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“What Did You Have for Breakfast?” How a Simple Question Can Help Clarify Feedback Loops

12 Apr 2016 by Sarah Hadden

I recently completed a Train-The-Trainer program with an enthusiastic and well-prepared group of CLASS observers. Yet, despite their status as certified CLASS observers, several of them were identifying basic conversational exchanges as feedback loops. 

As I worked with them to explain the difference, one participant looked up and said, “There are back-and-forth exchanges in both Quality of Feedback and Language Modeling; How do you distinguish between them?”

“Great question!” I said as I turned to the group and asked who was up for a role-play. Fortunately, someone was game. Here is what I did to illustrate the difference:

Me: “What did you have for breakfast this morning?”
Participant: “Oh. I had a very good breakfast. I had bacon and eggs, toast and fruit.”
Me: “Wow! That sounds like a great breakfast.”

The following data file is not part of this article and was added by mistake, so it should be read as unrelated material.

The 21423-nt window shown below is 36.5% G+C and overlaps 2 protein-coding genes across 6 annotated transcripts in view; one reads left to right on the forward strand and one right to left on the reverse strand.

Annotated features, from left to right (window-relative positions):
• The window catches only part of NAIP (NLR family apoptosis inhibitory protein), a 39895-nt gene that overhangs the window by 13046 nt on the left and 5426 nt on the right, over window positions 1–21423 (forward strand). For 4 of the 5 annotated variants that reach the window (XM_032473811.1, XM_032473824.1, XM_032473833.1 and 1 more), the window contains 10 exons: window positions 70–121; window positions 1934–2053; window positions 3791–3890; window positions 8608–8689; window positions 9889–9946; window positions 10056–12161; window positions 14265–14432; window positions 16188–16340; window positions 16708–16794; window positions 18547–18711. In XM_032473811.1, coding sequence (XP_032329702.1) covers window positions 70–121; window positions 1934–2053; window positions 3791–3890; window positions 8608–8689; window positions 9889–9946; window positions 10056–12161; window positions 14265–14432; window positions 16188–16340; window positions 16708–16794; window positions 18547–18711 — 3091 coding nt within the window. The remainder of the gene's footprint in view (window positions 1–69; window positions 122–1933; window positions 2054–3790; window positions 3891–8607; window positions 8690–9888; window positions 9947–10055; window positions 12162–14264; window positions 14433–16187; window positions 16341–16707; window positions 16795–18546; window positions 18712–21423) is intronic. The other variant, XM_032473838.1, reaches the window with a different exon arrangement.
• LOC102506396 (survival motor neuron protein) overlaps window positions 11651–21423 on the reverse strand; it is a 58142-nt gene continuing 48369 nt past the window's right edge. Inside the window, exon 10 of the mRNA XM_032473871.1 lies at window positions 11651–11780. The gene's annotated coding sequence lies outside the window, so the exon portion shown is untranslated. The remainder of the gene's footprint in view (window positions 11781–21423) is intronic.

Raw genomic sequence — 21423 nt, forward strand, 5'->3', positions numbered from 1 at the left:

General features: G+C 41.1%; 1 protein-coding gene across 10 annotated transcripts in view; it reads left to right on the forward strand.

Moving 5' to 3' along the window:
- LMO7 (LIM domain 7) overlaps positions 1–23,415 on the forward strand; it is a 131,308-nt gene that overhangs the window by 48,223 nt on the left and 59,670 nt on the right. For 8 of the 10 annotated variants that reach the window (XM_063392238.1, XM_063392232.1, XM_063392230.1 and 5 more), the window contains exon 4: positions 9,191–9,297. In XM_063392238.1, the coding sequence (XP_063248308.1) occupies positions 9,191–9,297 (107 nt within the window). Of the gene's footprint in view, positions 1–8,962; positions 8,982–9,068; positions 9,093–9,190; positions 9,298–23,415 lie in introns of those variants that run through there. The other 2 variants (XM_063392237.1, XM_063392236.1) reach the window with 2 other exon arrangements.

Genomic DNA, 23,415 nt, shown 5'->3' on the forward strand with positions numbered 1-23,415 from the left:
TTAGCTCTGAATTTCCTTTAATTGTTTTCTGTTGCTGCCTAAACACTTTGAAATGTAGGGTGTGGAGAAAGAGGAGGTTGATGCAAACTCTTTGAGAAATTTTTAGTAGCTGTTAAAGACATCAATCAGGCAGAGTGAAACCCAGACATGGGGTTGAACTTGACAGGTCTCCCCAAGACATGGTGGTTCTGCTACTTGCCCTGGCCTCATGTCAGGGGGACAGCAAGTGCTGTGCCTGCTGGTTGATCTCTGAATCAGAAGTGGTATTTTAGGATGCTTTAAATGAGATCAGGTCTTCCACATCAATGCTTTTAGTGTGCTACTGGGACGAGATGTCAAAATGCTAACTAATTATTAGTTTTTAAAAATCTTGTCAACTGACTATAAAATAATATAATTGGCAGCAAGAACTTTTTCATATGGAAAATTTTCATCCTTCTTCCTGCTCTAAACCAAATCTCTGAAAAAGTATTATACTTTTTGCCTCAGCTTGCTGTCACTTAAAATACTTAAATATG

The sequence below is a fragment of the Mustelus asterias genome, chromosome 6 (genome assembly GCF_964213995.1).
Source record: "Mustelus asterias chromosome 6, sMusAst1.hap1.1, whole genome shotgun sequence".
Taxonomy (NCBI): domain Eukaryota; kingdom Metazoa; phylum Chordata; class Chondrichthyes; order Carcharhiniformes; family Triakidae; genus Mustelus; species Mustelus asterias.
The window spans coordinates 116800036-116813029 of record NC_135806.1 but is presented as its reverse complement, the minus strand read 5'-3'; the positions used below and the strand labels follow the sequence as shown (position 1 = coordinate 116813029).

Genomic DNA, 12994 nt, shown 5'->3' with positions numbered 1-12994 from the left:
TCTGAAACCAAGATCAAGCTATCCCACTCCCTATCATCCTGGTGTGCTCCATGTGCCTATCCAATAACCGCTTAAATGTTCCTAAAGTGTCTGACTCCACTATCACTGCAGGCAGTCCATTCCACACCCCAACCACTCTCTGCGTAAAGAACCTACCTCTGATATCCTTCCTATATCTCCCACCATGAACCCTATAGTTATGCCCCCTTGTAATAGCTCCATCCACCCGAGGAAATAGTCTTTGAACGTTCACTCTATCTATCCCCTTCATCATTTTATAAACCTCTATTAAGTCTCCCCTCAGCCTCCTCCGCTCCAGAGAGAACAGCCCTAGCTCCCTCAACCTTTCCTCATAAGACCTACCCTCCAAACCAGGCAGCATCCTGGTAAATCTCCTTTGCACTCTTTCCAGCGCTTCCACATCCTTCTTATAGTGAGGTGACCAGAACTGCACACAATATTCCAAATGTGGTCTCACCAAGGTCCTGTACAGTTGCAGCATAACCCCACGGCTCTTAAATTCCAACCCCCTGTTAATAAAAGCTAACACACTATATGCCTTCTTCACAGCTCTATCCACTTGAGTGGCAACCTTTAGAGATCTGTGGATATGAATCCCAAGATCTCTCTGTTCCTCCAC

Participant: “It was. It was a very good breakfast.”
Me: “Is that what you normally eat for breakfast?”
Participant: “Well, I do like to have bacon and eggs when I can.”
Me: “Geez. I usually just eat oatmeal & have a glass of juice for breakfast. “
Participant: “Not me. I like to start my day with a big breakfast.”
Me: “That sounds delicious. I might have to join you for breakfast tomorrow.”
Participant: “Feel free to join me.”

I turned to the group and asked if we had just engaged in a back-and-forth exchange. They all nodded their heads yes. I then asked if it was a feedback loop or a general conversation. When the group could not reach consensus, I had them turn to the face page for Quality of Feedback to read the definition (pg. 69). I then said, “Yes, there was a back-and-forth exchange, but did it meet the intent of Quality of Feedback? Did it increase the participant’s learning or understanding?” I could see the light bulbs starting to go off.

This brief role-play effectively illustrated the difference between conversational back-and-forth exchanges and those that occur during feedback loops. Remember, feedback loops serve to expand learning. I was the only person who learned something in that exchange. I learned that I really should have eaten breakfast with that participant!

How do you help your participants understand feedback loops? 

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